Kate & Leopold is a wonderful romantic comedy that I discovered years later. Hugh Jackman plays a 19th century nobleman who is transported to modern day New York, where he meets and falls in love with Meg Ryan. It’s absolutely lovely. James Mangold directs, and if there’s one thing we’ve learned about him over the years is that he always makes worthwhile and watchable movies. And when a director is like that, just learn to trust whatever it is they make. This is one of the movies that helped me adopt that mindset. Because before I watched it, I’d have thought, “This sounds stupid.” And then afterward, I’m totally in love with this movie. Highly recommended for people who love a good rom com. Wet Hot American Summer is one of those cult comedies that still feels resonant. Especially since they filmed both a prequel and sequel fairly recently for Netflix. It’s about the last day of a summer camp and all the various things that go on. Basically Caddyshack at a summer camp, but if it were made by the guys who made The State. It’s completely goofy and insane, and kind of wonderful. The amount of people who became really well known in comedy after this movie came out is really impressive.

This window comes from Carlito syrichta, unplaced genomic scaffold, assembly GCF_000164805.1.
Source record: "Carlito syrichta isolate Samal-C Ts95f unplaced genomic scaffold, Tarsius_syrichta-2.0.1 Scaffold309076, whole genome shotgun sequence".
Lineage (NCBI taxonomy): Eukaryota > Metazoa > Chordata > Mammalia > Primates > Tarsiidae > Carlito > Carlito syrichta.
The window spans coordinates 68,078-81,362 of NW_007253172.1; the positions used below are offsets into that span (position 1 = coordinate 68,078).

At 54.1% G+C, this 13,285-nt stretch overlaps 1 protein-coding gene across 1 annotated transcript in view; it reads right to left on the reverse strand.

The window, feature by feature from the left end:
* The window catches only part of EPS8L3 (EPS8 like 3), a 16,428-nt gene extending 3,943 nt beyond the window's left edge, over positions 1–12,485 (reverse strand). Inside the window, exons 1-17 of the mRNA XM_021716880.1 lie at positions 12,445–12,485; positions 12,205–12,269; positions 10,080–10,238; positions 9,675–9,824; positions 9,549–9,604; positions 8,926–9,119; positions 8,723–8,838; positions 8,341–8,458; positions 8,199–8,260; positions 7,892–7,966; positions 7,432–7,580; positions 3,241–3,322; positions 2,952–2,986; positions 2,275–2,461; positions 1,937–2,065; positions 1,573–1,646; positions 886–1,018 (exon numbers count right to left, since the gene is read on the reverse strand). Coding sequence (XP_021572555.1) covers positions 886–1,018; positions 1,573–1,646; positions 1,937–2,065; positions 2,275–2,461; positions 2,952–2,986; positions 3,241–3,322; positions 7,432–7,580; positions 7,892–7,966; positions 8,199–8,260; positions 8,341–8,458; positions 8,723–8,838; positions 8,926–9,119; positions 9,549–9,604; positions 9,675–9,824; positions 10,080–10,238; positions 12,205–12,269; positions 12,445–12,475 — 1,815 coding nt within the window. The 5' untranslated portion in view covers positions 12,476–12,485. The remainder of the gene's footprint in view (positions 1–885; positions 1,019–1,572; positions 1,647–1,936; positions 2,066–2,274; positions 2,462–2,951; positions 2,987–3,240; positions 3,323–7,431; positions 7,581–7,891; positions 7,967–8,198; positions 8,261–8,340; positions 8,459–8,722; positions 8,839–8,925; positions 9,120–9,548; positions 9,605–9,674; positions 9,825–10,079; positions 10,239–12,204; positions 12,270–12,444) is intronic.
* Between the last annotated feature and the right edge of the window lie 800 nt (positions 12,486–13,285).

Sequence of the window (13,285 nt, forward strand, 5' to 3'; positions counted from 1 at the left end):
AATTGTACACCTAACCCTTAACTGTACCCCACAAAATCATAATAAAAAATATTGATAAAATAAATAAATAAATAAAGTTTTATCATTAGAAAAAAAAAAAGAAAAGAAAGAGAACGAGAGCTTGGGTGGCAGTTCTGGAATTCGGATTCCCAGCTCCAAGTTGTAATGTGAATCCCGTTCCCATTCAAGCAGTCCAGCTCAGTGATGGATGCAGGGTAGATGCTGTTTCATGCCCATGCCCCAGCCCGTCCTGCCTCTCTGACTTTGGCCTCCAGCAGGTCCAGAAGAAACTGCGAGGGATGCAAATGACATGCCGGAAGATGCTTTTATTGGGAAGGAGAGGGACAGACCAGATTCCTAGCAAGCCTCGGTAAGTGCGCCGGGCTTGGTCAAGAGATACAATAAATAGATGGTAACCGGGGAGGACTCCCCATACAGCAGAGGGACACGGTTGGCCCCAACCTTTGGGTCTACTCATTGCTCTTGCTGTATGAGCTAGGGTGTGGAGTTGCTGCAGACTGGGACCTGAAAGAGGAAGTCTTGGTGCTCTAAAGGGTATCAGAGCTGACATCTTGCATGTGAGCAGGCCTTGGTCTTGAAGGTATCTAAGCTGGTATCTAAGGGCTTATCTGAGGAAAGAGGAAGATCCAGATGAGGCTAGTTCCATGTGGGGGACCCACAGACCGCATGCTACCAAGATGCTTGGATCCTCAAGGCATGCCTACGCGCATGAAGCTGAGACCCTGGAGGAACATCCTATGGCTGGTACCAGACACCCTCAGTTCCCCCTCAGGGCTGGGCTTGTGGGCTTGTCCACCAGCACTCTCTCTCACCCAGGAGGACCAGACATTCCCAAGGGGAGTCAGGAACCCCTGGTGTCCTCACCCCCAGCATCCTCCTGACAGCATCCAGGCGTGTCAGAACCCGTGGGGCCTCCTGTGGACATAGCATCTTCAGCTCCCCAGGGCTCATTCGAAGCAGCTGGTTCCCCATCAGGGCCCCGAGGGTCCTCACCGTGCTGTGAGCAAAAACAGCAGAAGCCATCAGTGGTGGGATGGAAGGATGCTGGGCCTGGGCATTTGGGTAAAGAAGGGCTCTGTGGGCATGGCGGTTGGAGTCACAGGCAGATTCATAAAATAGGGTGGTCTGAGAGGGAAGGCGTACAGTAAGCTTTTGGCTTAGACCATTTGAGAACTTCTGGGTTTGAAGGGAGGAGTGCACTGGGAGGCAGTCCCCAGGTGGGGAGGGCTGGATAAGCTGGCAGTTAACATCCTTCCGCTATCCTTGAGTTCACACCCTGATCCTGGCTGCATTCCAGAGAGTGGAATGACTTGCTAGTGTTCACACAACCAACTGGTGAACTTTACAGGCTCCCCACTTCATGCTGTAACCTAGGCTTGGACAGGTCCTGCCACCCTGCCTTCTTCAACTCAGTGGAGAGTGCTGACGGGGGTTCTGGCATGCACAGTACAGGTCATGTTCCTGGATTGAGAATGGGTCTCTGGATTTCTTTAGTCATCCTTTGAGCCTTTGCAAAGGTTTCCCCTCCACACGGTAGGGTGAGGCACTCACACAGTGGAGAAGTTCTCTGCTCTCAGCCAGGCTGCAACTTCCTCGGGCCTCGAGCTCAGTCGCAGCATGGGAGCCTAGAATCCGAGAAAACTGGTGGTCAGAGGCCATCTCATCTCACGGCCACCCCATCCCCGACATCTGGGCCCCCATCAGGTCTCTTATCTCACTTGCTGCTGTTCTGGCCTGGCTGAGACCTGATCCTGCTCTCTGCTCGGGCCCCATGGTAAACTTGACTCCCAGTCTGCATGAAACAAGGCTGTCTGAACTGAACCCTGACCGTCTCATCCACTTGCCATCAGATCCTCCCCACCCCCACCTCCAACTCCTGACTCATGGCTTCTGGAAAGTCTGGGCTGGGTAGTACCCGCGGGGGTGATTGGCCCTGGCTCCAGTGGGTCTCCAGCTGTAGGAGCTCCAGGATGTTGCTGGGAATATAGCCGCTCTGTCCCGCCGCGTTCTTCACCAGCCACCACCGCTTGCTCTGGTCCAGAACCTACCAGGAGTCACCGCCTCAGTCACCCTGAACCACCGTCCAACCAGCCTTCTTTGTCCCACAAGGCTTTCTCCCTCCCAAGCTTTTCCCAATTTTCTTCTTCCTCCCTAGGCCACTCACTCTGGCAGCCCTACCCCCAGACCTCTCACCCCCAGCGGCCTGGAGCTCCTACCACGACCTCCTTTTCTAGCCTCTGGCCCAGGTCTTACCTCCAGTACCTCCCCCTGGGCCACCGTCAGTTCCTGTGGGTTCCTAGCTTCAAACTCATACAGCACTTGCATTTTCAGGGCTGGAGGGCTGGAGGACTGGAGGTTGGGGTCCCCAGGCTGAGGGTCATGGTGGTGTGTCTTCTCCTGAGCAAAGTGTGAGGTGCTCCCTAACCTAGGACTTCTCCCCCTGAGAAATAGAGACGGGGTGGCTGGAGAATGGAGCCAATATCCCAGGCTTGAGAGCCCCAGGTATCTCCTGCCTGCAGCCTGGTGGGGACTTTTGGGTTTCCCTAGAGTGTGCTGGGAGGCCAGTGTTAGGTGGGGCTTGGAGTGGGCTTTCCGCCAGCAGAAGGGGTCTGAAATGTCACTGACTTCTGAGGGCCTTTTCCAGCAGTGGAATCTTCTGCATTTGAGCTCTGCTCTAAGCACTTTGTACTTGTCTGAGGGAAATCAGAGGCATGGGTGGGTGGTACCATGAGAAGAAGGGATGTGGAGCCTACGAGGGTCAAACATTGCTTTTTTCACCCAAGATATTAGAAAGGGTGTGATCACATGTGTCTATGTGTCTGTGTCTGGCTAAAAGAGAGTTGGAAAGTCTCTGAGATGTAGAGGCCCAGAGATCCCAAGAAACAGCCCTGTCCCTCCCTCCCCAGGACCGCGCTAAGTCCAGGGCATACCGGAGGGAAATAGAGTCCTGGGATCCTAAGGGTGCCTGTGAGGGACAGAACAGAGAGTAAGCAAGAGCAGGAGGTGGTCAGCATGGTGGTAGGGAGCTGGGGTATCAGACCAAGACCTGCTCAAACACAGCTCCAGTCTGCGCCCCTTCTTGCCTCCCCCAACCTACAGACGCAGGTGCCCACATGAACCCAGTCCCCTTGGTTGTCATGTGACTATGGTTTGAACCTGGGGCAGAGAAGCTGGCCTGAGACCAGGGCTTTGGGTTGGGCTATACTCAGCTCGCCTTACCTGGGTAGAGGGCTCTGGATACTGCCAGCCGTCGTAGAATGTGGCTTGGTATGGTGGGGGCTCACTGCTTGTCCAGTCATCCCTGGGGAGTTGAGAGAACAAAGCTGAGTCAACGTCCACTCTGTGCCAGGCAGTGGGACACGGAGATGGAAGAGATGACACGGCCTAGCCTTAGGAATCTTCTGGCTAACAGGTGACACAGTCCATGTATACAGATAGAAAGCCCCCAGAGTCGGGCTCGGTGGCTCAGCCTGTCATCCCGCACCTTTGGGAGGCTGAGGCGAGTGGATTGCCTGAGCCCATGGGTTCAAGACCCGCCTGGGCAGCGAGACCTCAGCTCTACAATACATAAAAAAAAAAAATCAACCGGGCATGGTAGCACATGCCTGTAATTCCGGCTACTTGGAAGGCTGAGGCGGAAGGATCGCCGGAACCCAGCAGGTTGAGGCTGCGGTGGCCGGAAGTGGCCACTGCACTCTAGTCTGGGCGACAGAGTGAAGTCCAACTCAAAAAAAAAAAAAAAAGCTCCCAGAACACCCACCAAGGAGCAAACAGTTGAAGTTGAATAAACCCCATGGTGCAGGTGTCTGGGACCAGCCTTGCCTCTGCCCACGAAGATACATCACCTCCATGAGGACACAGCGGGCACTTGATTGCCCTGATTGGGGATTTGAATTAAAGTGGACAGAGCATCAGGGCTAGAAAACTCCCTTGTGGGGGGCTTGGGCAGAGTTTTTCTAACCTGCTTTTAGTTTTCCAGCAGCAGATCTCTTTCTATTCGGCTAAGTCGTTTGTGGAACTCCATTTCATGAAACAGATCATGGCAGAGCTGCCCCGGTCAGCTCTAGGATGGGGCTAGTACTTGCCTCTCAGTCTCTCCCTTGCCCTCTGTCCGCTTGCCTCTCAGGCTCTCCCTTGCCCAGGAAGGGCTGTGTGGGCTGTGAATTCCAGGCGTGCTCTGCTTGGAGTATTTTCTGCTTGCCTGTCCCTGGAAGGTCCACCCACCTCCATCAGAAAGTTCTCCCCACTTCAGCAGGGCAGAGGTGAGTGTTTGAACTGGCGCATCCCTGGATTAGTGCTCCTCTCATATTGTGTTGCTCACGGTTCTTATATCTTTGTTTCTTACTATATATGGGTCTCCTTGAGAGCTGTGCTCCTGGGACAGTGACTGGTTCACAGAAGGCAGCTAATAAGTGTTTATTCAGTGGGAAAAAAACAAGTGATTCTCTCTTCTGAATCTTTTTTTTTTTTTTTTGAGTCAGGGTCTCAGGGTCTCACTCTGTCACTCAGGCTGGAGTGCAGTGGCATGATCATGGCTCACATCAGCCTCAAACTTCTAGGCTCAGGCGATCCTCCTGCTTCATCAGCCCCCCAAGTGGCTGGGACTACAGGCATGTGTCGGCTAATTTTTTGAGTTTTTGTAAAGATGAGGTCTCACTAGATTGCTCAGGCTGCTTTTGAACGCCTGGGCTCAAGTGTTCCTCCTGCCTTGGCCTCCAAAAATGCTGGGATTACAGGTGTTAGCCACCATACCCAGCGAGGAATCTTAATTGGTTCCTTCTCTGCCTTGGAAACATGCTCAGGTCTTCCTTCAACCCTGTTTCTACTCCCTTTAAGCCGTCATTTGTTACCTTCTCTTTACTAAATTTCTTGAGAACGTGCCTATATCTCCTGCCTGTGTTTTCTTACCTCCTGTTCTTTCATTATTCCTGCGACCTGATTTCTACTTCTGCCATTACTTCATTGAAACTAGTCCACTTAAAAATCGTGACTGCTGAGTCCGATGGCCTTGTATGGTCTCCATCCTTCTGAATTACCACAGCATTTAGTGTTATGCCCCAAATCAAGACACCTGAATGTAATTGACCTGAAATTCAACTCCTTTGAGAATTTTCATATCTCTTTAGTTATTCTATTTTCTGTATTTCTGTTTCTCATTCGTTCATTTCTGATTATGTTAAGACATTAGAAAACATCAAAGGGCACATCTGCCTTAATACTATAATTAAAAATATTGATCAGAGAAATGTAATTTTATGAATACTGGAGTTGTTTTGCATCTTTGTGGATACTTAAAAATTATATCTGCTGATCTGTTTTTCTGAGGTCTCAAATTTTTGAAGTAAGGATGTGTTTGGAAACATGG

Knockaround Guys is a movie I always really liked. It’s a crime drama, not really action-y at all. Written and directed by Koppelman and Levin, who did Rounders (and Billions, for you TV-minded folk). Barry Pepper is the son of a mob boss whose friends are all the sons of mob guys. They’re all low level, but some of them want to do more. So they all go on a job together — a simple job — which goes wrong and now they’re scrambling to make things right before things go very wrong. It’s a solid movie. Aside from Pepper, you get Vin Diesel, John Malkovich, Seth Green, Dennis Hopper, Tom Noonan, and a bunch of other famous famous you’ll recognize from other films. It’s really solid. I Am Sam is Sean Penn, as Tropic Thunder would say, going “full retard.” Sadly this movie will always be infamous for that more than anything. Penn plays a mentally-challenged man who is fighting for custody of his young daughter. That’s pretty much the film. Penn, I think, is great here, and delivers a performance that was more deserving of an award than the won he ultimately won his first one for (Mystic River), and Dakota Fanning is terrific as the daughter. It’s a film that’s not gonna appeal to everyone, but I’ve always liked it a lot. Plus it’s got a soundtrack full of Beatles covers, which is pretty sweet.